Many aquatic species are known to produce signals by body reflections of ultraviolet (UV) light. Although the function of these signals is unknown, it is believed that they may be involved in mate attraction, the establishment of social hierarchies and group orientation behaviours such as fish schooling. Now, researchers have discovered a novel mode of visual communication in the razorback sucker (Xyrauchen texanus). The findings were published yesterday in the Proceedings of the Royal Society B: Biological Sciences.
The razorback sucker is an endangered species which is unique to the Colorado River basin. While filming its reproductive behaviour, the team of biologists, from Simon Fraser University in British Columbia, the US Geological Survey and the U. S. Fish and Wildlife Service, noticed that the fish produced unusual flashing signals. Intrigued, they decided to investigate further. They first measured the wavelength of the light used in the signals, then carried out behavioural experiments in fish tanks to try and determine the significance of the signals.
To simulate the natural habitat of the fish, the tanks were lit by direct sunlight and filled with fresh river water every day; the bottom of the tanks was also covered in rocks and gravel from the Colorado River. The researcher used remotely-controlled model fish equipped with white light-emitting diodes to generate signals, and filmed the responses of the razorback suckers to them.
In each trial, groups of 5 razorbacks were placed in a tank, which contained one model at each end. For periods of up to 30 minutes, the models were made to emit flashes of the appropriate wavelength. The flashes were emitted every 30 seconds and lasted 0.5 seconds. It was found that, when both models flashed alternately, males swam closer to the non-flashing model than when neither of the models flashed, suggesting that, in the wild, male razorback suckers emit the flashes to signal territoriality to one another.
In the Colorado river, male razorback suckers rest on the river bed at well-defined distances from one another, while females roam freely through the males’ territories. Males resting on the riverbed are barely visible to roving males or females of the same species (conspecifics). When a resting male spots a roving conspecific male approaching its territory, it quickly rolls its eyes. This exposes the whites of the eyes, which reflect downwelling light (that is, light travelling downwards from the water surface), to produce flashes that signal the presence of the resting male to the rover. The approaching male is thus deterred from wandering any further closer to the resting male’s territory.
A resting male razorback sucker (bottom left) emits a flashing signal to deter a roving conspecific male (bottom right).
In field observations, the flashing signals were produced only when conspecific males, but not females, approached resting males. The flashes have the highest contrast against the background at a wavelength of approximately 380 nanometres (nm, billionths of a metre), which corresponds to the ‘near’ UV region of the electromagnetic spectrum. They are intense, but very short-lived, and therefore maintain communication between rival males while at the same time minimizing the likelihood of detection by nearby predators.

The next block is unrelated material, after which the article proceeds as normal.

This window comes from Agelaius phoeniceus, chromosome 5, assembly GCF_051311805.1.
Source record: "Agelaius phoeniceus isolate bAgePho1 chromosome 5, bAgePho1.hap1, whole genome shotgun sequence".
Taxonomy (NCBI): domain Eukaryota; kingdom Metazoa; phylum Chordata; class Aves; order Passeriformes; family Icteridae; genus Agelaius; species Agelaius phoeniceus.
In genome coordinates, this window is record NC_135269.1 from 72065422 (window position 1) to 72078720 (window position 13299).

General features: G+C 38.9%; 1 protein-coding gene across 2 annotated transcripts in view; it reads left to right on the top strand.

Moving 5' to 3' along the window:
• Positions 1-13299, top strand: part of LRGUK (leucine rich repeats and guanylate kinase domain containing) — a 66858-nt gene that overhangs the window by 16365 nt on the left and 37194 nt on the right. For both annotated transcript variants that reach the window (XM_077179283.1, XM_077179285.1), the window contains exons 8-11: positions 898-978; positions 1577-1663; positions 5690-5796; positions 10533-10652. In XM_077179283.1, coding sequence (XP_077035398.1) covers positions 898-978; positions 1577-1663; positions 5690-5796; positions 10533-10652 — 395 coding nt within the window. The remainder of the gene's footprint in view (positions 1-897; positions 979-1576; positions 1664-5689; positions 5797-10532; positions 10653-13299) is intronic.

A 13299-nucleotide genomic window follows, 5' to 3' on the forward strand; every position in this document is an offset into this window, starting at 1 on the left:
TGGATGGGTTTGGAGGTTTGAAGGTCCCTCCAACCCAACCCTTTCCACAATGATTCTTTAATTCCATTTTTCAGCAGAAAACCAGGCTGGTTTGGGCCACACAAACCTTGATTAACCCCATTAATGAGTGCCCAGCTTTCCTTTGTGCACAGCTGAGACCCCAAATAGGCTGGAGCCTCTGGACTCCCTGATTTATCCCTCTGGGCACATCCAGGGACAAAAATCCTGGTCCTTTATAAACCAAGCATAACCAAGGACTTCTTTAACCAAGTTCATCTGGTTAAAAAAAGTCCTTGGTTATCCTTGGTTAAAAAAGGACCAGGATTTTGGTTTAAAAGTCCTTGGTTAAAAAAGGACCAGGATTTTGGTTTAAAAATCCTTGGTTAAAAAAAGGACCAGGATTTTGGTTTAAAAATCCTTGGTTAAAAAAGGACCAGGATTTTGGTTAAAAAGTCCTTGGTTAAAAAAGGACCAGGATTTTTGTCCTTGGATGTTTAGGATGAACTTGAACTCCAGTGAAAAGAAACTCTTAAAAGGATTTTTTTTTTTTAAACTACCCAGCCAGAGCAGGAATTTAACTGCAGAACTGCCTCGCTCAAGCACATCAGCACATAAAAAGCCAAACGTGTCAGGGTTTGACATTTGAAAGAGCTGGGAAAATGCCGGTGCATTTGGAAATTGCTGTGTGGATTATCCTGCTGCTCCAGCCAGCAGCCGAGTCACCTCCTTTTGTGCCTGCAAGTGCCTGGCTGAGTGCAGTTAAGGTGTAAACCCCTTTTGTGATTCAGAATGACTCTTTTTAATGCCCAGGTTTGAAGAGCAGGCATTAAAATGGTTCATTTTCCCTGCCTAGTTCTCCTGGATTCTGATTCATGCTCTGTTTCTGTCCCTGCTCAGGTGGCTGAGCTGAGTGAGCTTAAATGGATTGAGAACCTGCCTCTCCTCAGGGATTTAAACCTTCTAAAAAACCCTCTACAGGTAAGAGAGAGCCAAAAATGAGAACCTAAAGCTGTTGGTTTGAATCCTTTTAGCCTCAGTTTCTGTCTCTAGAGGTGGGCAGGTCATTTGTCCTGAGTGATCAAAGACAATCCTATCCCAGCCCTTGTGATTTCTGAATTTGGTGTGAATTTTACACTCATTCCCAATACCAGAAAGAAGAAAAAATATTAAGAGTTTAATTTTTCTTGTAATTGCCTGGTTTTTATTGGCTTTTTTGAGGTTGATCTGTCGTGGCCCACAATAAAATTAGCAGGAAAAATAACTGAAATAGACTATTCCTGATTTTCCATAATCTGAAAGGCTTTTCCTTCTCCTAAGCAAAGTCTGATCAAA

Because the flashing signals are produced by males resting on the river bed, they are visible only from above, and over short distances. And the retina of the razorback sucker is perfectly adapted to detecting these signals. The UV-sensitive cones (the photo- receptor cells) are most sensitive to light with a wavelength of 380 nm, and their distribution is restricted to the dorsal (top) region of the retina; this is where light entering the eye from below would strike the retina. Furthermore, the contrast of the UV signal is enhanced by the adaptation of other cone cells to light reflected by the background and by the head of the fish emitting the flashing signals.
The detection of flashing signals is likely to play an important role in the mating behaviour of the razorback sucker. During the spring runoff, water from the river flows onto the land. This increases the sediment content of the water, making it cloudier, so that the dissolved particles scatter light of UV wavelengths, diminishing the flashing signals. Razorback suckers therefore spawn just prior to the spring runoff; during spawning season, males dwell on the river bed in shallow waters to find females. At other times of the year, however, they remain at depths of more than 20 metres, where there is insufficient UV light for communicative purposes. Thus, it appears that the UV cone system has been preserved throughout the razorback sucker’s evolution solely for the detection of territorial signals during spawning season.
Salmon and goldfish are known to have a similar distribution of UV cones in the retina, and eye roll flashes like those observed here in the razorback sucker have been observed in the turtle. It is, therefore, possible that these species, and perhaps others, use the same mode of visual communication. In some of these species, the UV cone system may be involved in detecting predators which attack from below, and whose skin reflects UV light.
Novalis Flamarique, I., et al (2007). Communication using eye roll reflective signalling. Proc. R. Soc. B. DOI: 10.1098/rspb.2006.0246